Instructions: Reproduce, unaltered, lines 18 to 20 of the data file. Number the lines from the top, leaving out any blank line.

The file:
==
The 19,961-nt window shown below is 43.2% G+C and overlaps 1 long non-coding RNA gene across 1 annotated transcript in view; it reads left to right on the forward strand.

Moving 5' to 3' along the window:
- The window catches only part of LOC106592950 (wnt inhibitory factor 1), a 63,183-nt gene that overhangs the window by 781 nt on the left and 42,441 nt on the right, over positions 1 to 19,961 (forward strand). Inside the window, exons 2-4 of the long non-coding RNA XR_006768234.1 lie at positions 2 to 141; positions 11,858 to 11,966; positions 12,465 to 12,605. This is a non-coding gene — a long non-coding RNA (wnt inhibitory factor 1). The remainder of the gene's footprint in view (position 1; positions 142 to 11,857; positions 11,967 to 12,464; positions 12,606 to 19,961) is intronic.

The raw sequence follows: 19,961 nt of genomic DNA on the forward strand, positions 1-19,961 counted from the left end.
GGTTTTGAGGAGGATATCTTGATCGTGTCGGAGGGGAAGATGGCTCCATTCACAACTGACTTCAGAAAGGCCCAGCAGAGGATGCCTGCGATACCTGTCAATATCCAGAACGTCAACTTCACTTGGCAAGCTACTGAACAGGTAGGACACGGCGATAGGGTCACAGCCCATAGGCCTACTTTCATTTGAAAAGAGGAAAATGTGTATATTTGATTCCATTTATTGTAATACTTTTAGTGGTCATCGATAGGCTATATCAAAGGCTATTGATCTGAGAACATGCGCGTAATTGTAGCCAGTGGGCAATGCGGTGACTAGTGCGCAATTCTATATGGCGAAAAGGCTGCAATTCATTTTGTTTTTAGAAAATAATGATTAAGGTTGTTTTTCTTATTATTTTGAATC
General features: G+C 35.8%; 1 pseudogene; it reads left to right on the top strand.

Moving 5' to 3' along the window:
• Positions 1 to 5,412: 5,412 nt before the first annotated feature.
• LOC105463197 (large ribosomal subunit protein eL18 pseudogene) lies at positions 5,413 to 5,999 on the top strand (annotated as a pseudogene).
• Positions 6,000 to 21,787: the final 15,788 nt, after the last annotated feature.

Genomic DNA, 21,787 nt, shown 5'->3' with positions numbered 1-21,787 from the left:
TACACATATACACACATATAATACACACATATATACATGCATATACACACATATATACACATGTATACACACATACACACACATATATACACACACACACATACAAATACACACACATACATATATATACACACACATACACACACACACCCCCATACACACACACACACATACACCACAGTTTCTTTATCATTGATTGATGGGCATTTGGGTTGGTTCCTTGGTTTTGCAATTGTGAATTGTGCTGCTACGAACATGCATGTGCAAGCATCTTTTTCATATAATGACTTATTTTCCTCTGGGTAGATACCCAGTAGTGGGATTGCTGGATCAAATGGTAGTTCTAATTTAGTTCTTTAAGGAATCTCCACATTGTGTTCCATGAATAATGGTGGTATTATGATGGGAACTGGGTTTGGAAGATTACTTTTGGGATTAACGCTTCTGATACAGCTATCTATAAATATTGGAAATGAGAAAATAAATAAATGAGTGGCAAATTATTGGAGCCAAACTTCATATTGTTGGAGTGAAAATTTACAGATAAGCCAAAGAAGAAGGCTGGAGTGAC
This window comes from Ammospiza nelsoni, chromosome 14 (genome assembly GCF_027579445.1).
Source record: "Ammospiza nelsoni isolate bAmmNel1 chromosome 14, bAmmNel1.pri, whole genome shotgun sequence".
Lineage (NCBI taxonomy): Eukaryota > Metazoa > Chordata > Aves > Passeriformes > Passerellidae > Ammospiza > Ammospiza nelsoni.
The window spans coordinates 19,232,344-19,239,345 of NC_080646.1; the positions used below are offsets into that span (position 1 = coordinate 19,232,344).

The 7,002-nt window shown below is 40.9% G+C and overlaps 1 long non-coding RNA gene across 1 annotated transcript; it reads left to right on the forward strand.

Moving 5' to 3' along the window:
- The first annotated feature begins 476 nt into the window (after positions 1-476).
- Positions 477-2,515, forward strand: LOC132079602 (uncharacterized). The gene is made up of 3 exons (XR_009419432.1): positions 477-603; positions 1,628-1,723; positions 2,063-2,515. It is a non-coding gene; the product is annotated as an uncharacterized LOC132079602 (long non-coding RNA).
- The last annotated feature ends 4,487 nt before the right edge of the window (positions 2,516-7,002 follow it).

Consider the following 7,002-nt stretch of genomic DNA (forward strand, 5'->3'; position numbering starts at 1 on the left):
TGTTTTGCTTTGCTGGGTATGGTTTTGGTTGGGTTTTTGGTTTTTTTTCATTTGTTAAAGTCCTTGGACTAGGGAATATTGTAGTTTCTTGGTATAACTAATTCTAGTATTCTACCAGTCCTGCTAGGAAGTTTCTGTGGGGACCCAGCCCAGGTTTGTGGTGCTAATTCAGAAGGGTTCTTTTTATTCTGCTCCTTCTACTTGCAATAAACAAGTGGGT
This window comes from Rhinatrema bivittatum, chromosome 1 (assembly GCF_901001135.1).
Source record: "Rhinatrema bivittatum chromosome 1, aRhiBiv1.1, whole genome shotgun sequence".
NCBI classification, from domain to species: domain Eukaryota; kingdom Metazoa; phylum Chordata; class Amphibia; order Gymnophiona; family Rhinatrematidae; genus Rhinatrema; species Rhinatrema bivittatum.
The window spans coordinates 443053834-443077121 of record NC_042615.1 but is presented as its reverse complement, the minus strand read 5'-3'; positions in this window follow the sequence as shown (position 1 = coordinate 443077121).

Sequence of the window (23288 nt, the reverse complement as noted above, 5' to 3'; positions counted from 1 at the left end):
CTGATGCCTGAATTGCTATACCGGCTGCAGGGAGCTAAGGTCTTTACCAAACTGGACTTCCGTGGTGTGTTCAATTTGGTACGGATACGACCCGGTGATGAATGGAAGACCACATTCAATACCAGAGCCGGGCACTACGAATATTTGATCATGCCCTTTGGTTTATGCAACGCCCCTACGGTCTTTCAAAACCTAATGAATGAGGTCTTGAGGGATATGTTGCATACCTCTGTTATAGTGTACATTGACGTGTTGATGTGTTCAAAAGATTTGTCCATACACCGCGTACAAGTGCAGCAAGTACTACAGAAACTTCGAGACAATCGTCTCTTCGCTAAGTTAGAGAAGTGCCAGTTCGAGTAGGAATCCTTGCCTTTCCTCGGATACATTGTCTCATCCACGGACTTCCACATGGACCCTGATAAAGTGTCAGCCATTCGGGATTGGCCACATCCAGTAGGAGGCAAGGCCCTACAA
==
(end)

Moving 5' to 3' along the window:
- The first annotated feature begins 476 nt into the window (after positions 1-476).
- Positions 477-2,515, forward strand: LOC132079602 (uncharacterized). The gene is made up of 3 exons (XR_009419432.1): positions 477-603; positions 1,628-1,723; positions 2,063-2,515. It is a non-coding gene; the product is annotated as an uncharacterized LOC132079602 (long non-coding RNA).